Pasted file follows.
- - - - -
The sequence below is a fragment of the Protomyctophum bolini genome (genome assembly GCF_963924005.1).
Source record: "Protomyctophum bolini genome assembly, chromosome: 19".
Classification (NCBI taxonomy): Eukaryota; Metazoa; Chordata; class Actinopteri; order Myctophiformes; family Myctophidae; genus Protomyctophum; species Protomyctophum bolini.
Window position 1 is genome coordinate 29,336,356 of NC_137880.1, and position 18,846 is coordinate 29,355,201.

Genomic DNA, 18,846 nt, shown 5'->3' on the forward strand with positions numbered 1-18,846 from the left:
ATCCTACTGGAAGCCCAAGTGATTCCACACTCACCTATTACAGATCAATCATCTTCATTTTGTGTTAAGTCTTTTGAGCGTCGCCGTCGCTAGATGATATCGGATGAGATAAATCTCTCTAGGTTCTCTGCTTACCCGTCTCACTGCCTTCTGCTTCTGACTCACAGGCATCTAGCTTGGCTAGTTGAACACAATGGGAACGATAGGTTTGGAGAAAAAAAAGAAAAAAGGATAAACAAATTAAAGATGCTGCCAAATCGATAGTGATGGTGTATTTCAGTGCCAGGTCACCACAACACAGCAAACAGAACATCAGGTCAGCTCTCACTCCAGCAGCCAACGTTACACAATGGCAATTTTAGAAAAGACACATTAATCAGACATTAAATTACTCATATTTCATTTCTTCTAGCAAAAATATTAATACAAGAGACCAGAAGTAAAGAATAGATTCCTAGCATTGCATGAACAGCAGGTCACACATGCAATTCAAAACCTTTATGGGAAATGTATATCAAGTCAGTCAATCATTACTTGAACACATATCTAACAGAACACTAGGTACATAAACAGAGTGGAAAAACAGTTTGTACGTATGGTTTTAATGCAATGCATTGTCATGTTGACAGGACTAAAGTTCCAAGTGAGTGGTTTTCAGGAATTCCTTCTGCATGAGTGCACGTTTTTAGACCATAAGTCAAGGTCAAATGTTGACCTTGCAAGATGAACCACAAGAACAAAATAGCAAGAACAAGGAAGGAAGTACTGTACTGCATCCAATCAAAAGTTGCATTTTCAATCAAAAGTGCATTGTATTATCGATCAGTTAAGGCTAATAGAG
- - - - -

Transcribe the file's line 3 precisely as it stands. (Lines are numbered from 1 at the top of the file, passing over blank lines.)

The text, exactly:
Classification (NCBI taxonomy): Eukaryota; Metazoa; Chordata; class Actinopteri; order Myctophiformes; family Myctophidae; genus Protomyctophum; species Protomyctophum bolini.